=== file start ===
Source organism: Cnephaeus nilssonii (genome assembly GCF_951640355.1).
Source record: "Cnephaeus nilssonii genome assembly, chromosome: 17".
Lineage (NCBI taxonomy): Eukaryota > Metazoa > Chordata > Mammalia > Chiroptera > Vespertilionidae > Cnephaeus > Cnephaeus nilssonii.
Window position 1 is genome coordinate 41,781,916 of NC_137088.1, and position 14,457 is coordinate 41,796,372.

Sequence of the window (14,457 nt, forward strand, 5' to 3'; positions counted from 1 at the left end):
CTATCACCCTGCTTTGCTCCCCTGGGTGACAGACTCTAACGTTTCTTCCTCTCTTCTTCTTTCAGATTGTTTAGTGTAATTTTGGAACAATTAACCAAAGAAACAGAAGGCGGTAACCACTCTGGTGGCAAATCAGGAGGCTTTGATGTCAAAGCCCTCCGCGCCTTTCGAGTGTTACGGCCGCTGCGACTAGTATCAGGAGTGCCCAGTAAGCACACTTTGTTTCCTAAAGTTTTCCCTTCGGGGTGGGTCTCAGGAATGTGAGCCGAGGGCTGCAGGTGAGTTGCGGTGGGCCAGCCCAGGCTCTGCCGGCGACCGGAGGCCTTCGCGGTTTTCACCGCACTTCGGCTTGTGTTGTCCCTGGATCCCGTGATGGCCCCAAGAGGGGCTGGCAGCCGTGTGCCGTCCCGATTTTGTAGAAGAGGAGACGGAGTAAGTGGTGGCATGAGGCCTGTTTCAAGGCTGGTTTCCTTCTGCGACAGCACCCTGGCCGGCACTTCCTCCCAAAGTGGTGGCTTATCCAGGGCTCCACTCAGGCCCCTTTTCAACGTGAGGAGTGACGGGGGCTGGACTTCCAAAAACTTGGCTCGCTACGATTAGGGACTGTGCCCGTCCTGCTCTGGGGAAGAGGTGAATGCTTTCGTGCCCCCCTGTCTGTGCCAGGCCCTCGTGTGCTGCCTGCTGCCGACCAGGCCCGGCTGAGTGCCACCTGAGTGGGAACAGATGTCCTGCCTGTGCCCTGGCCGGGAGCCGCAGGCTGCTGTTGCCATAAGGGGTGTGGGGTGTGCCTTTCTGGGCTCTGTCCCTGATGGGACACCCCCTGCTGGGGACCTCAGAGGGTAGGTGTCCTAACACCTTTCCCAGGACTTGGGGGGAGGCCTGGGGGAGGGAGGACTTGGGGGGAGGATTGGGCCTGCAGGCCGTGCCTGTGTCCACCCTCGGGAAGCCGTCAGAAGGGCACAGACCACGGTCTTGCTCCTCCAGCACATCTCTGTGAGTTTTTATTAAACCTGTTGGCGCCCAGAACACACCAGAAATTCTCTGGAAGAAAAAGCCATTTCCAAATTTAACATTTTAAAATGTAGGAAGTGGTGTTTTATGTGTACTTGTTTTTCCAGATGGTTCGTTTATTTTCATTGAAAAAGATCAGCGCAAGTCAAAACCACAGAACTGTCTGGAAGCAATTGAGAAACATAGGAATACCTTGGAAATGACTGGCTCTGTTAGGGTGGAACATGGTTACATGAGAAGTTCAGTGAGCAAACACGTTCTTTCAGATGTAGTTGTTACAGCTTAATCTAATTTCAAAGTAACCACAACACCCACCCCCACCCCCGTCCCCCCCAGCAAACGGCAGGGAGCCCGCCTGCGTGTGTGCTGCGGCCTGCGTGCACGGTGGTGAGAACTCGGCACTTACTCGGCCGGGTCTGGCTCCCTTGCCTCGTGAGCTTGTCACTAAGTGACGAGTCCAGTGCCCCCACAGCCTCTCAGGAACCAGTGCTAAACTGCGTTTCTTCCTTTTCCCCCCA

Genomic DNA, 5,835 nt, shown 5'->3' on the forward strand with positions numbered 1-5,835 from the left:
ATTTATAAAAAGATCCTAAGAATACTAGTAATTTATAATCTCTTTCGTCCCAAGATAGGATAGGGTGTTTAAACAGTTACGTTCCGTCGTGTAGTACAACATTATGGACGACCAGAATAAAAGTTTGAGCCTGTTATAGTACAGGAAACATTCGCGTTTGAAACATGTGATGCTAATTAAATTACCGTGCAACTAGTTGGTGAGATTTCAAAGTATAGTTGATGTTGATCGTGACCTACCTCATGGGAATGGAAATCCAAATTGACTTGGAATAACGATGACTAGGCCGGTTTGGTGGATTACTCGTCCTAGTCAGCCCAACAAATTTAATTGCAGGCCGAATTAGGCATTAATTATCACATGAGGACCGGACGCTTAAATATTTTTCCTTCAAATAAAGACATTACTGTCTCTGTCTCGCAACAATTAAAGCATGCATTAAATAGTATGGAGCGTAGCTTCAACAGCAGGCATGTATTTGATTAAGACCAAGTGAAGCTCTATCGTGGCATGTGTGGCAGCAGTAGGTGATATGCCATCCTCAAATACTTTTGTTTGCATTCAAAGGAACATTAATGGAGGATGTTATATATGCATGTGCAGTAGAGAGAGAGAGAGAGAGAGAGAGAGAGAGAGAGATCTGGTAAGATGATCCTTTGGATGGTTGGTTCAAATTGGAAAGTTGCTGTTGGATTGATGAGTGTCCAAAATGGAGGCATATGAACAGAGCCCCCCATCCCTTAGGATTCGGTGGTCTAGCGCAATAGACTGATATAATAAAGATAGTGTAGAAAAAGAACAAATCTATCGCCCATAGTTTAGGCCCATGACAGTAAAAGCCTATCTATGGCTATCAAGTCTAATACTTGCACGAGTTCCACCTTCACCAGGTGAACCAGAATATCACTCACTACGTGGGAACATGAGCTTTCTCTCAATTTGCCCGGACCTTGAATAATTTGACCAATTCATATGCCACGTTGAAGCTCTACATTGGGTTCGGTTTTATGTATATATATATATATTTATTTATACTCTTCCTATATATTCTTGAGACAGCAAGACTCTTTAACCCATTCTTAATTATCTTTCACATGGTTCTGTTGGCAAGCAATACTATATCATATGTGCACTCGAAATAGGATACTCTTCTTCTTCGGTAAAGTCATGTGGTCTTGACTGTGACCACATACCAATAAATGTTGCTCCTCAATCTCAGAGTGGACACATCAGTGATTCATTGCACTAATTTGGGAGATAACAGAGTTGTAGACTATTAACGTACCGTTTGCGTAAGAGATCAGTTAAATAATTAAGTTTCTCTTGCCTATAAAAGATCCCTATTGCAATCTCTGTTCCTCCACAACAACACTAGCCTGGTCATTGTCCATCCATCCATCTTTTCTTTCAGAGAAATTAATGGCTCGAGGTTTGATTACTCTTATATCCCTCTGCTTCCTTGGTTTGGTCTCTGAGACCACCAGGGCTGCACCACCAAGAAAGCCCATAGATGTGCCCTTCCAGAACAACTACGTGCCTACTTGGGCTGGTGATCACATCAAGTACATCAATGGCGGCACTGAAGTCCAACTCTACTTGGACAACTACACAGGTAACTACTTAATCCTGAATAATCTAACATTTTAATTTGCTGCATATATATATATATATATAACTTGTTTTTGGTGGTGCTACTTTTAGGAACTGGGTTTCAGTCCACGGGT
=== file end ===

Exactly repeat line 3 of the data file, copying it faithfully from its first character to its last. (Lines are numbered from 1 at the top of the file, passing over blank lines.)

Lineage (NCBI taxonomy): Eukaryota > Metazoa > Chordata > Mammalia > Chiroptera > Vespertilionidae > Cnephaeus > Cnephaeus nilssonii.